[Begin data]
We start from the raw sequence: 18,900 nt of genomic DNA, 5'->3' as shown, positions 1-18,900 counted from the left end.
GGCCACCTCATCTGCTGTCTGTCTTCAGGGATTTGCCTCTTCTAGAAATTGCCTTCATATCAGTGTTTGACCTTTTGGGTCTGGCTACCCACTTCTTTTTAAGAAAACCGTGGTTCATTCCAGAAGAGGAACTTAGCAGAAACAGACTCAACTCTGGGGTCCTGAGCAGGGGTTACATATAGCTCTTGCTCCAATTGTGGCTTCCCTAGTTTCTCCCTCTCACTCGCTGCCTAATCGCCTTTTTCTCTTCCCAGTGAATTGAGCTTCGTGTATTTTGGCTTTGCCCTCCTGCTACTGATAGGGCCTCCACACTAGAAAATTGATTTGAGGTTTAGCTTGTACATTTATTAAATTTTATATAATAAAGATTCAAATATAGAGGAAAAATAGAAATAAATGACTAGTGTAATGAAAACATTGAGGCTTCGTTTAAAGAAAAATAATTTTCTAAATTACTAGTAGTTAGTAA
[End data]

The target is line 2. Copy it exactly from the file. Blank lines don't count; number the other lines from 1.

GGCCACCTCATCTGCTGTCTGTCTTCAGGGATTTGCCTCTTCTAGAAATTGCCTTCATATCAGTGTTTGACCTTTTGGGTCTGGCTACCCACTTCTTTTTAAGAAAACCGTGGTTCATTCCAGAAGAGGAACTTAGCAGAAACAGACTCAACTCTGGGGTCCTGAGCAGGGGTTACATATAGCTCTTGCTCCAATTGTGGCTTCCCTAGTTTCTCCCTCTCACTCGCTGCCTAATCGCCTTTTTCTCTTCCCAGTGAATTGAGCTTCGTGTATTTTGGCTTTGCCCTCCTGCTACTGATAGGGCCTCCACACTAGAAAATTGATTTGAGGTTTAGCTTGTACATTTATTAAATTTTATATAATAAAGATTCAAATATAGAGGAAAAATAGAAATAAATGACTAGTGTAATGAAAACATTGAGGCTTCGTTTAAAGAAAAATAATTTTCTAAATTACTAGTAGTTAGTAA